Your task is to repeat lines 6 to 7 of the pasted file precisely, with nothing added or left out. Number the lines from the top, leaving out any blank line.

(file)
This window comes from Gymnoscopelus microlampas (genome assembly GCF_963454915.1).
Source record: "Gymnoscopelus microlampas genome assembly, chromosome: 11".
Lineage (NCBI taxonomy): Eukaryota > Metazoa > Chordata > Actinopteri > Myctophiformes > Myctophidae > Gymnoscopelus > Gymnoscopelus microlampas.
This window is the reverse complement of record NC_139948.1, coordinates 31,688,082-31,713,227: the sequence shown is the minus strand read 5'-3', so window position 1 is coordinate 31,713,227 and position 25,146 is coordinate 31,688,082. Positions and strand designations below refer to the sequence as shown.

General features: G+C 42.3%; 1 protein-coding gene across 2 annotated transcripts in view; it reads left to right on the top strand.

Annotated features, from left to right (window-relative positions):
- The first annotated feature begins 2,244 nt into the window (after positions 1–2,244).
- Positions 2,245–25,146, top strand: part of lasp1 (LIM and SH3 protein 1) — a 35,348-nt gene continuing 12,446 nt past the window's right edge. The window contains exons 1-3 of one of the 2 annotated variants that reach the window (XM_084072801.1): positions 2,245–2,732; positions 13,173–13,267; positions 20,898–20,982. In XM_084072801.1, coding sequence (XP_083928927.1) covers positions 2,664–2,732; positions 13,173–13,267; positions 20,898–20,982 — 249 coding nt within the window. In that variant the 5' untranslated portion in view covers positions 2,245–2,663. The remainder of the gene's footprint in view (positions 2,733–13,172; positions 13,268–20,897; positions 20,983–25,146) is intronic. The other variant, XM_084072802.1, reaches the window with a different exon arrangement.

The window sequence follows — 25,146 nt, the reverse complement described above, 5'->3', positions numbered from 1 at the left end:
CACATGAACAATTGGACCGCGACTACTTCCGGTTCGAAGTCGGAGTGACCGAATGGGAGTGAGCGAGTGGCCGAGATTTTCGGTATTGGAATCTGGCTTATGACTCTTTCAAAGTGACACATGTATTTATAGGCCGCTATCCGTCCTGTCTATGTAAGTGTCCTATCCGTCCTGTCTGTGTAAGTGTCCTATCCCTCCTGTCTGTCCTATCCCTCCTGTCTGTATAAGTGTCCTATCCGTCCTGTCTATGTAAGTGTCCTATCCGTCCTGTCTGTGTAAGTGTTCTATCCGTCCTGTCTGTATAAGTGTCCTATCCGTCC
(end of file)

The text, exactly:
Annotated features, from left to right (window-relative positions):
- The first annotated feature begins 2,244 nt into the window (after positions 1–2,244).